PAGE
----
Wednesday, October 25, 2017

The Unrepentant Peanut Butter Thief

I took a stress management course in college.  The point was made by the instructor that people can reduce most of their stress by learning conflict resolution.

On the first day of class, we looked at the first of many case studies in which conflict arose between college roommates.  I remember the case study well.  A student always makes sure to keep a jar of peanut butter in her pantry.  This is important to her because, some days, she will not have time between classes to stop for a sit-down lunch.  The one thing that she can eat quickly on the way to class, providing her body with sufficient energy to carry her through until dinner, is a peanut butter sandwich.  One morning, the student reaches into the pantry and finds that her roommate has been dipping into the jar of peanut butter.  She doesn't have enough peanut butter to make a sandwich, which means that she has to make it through the afternoon on an empty stomach. 

The student is justified to get angry at her inconsiderate roommate.  But the author of the case study insists that the student arrange a meeting with the roommate and engage in a thoughtful negotiation.  It was recommended by the author that the student follow a number of specific steps in the negotiation.  I remember the author suggesting that the student tell the roommate, "If you like my peanut butter, I can buy you your own jar the next time I go to the store."  The author didn't say if the roommate would need to repay the student for furnishing her with her own jar of peanut butter.  The burden of resolving the situation is put squarely on the student who had food stolen from her.  The effort to lay out an effective negotiation strategy remains the sole responsibility of the student.  How is that right?  The roommate, who is clearly the wrongdoer in the situation, is treated with kindness and patience and is not required to be repentant or make amends.  Shouldn't the roommate be the one who has to run out to the store to buy a new jar of peanut butter?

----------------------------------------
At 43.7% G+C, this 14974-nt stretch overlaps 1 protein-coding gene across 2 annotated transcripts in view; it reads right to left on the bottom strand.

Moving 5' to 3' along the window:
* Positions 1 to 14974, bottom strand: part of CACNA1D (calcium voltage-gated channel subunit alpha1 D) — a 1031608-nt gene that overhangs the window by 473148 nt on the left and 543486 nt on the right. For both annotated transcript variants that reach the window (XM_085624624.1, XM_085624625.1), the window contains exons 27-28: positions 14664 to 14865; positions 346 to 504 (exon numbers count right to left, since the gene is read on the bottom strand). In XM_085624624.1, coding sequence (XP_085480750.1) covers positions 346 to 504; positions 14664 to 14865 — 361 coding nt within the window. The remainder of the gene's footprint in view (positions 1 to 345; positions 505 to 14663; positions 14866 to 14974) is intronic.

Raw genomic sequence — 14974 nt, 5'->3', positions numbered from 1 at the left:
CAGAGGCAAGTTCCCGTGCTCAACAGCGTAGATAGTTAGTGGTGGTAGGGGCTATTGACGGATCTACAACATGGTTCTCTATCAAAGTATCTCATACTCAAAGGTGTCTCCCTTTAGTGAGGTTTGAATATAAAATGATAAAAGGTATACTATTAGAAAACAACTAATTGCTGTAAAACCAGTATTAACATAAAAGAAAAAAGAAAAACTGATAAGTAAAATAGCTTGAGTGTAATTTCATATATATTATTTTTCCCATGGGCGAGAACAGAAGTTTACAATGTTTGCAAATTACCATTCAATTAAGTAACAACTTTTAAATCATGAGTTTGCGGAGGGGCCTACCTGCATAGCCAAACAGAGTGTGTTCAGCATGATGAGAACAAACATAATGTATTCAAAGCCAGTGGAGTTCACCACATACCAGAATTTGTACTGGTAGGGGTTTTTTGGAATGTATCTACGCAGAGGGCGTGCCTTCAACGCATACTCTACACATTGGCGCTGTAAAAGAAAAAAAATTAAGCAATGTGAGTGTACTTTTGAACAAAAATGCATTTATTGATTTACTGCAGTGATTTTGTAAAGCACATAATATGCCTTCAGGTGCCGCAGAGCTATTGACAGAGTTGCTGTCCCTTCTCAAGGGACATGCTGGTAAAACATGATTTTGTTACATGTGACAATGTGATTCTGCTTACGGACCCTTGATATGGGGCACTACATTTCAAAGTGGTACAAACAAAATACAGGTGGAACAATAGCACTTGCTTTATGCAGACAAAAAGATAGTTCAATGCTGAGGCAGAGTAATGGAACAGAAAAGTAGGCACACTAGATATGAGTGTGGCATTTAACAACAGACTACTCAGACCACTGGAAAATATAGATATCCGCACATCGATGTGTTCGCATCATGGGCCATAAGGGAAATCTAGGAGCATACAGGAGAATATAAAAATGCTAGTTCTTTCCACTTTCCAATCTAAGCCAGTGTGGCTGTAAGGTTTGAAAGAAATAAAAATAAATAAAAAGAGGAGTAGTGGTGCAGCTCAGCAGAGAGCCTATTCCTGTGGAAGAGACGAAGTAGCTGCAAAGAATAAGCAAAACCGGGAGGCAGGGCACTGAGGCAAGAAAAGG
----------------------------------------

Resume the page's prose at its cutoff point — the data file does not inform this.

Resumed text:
The point of this lesson was that people must avoid getting aggressive in conflict situations.  They must, instead, be assertive.  The word assertive needs clarification in this context.  The idea of an assertive person has been redefined in modern days.  Throughout history, assertive men were bold and confident.  Assertive men were aggressive.  But, now, being assertive simply means stating one's needs and opinions clearly to others.  It doesn't matter that you shouldn't have to make it clear to a roommate not to eat your food.  If their mama didn't teach them that, they have an ignorance of basic manners that no one can possibly alter at this late date. 

Being assertive, as defined by today's therapists, means being a wimp.  Your ancestors didn't preserve your family line for the last 200,000 years by letting dumbasses eat their food.  Standing up for yourself doesn't involve negotiation.  Negotiation only has value if two parties have a valid interest and either compromise or concession is possible.  A person has no valid interest to capriciously devour a roommate's food.  None.  Zero.  Do I even need to discuss the possibility of compromise?  Compromise is not an option because the first party wants to eat the second party's food and the second party wants the first party to leave their food alone.  The only compromise that I can imagine would be to allow the first party to eat the second party's food on Mondays, Wednesdays and Fridays.   

I once believed in negotiating with bad actors, but it is an exhausting process that only serves the bad actor.  A person will continue to be disrespectful and behave poorly unless they know that their misbehavior will have consequences.  The roommate in this case study was an adult.  An adult makes choices and they must be held responsible for their choices.

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